Harder than Normal Anti-Jailbreak code (Mobile - iOS)


A lot of people struggle with doing anything in the anti-jailbreak or anti-debugging world of iOS. If they do, they are things like the easy to bypass methods here:

Some of these protection routines use the NSFileManager methods fileExistsAtPath and fileExistsAtPath:isDirectory to check to see if certain Cydia files and directories exist:


Nesolabs released some pretty killer boilerplate code for this that does it in ARM!

Why ARM assembly code? Common jailbreak detection checks are typically implemented in Objective-C or C. These checks can be easily circumvented using publicly known techniques, such as runtime hooking or C function hooking (see [3], [4] and [5]). To thwart these hooking techniques, all AppMinder Jailbreak Detection checks are implemented in ARM assembly code. In order to bypass these checks, an attacker would have to modify the app’s executable code using techniques like in-memory or binary patching. To complicate this process as much as possible, AppMinder Jailbreak Detection incorporates various code obfuscation techniques, as well as self-integrity checks and anti-debugging measures. AppMinder Jailbreak Detection also supports some level of polymorphism. This means that the assembly code of each individual jailbreak check is mutated, while keeping the original semantics intact. These measures are intended to make it more difficult to bypass the jailbreak detection checks in an automated fashion.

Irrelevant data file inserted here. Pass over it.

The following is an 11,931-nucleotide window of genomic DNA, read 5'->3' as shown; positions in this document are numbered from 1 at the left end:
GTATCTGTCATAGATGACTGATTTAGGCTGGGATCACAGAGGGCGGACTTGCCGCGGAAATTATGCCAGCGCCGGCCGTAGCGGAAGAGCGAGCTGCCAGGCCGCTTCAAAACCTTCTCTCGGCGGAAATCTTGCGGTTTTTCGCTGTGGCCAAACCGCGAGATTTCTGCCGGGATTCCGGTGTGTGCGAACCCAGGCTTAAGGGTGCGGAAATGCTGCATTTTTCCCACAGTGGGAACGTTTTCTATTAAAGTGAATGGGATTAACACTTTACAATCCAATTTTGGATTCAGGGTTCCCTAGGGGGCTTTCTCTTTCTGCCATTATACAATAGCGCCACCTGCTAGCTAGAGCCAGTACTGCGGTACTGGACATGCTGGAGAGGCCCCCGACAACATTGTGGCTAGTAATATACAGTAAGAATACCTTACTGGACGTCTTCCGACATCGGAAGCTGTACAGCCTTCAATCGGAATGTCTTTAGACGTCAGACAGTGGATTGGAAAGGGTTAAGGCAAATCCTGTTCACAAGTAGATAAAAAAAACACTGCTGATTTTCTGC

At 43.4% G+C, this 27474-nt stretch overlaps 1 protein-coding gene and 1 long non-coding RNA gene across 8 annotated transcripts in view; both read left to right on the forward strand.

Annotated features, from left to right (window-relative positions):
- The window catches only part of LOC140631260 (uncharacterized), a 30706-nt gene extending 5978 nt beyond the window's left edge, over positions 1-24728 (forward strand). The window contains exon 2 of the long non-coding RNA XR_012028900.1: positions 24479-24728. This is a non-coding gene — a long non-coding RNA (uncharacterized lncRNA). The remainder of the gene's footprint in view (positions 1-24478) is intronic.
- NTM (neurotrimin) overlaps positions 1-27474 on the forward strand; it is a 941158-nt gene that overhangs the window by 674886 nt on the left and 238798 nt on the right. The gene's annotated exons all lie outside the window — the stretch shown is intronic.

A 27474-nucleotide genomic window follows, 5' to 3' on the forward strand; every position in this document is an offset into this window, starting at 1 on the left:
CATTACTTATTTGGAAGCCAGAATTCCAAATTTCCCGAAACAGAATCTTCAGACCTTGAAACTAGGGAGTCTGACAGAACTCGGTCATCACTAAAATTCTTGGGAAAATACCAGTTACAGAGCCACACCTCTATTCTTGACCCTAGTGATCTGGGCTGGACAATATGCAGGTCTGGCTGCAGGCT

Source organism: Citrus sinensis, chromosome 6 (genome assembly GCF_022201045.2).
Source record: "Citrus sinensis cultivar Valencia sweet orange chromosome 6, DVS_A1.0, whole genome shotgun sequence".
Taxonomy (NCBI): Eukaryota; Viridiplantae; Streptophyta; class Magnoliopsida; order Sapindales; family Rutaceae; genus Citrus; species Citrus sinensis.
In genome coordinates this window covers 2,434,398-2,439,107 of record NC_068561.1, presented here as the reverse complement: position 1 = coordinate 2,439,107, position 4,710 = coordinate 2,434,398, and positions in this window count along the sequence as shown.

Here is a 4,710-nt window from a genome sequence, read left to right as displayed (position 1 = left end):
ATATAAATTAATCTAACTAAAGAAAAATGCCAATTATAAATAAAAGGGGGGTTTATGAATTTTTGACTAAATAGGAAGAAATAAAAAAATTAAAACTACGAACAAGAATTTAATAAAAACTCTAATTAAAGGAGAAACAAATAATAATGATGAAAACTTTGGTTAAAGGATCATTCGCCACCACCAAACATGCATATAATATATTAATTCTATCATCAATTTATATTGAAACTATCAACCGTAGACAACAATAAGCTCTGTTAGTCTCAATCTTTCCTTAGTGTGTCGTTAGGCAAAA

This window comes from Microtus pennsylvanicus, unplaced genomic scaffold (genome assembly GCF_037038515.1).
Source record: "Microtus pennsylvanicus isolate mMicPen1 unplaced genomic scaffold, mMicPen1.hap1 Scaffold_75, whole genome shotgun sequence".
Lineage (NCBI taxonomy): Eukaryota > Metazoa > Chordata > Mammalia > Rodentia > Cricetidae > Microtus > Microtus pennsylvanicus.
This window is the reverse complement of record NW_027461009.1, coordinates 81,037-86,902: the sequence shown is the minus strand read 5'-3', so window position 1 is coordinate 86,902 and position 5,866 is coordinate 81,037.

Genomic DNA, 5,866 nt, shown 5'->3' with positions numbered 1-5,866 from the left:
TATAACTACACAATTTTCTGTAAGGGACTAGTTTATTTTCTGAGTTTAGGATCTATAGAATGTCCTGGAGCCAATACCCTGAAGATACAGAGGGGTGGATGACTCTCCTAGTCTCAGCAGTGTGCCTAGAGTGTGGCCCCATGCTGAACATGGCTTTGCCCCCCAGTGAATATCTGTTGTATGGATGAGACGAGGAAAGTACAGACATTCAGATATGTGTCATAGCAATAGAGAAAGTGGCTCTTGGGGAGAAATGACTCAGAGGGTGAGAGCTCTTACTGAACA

Check it out if you secure an iOS app! I would absolutely HATE reversing that on standard 1-2 week engagement.


That’s very interesting but of course it’s not safe against binary patching. Self modifying code and anti-debugger techniques do not always help, especially with a very patient attacker that performs static binary analysis… :slight_smile:


Here is a post I did that expands on the patching process mentioned above http://blog.ioactive.com/2015/09/the-ios-get-out-of-jail-free-card.html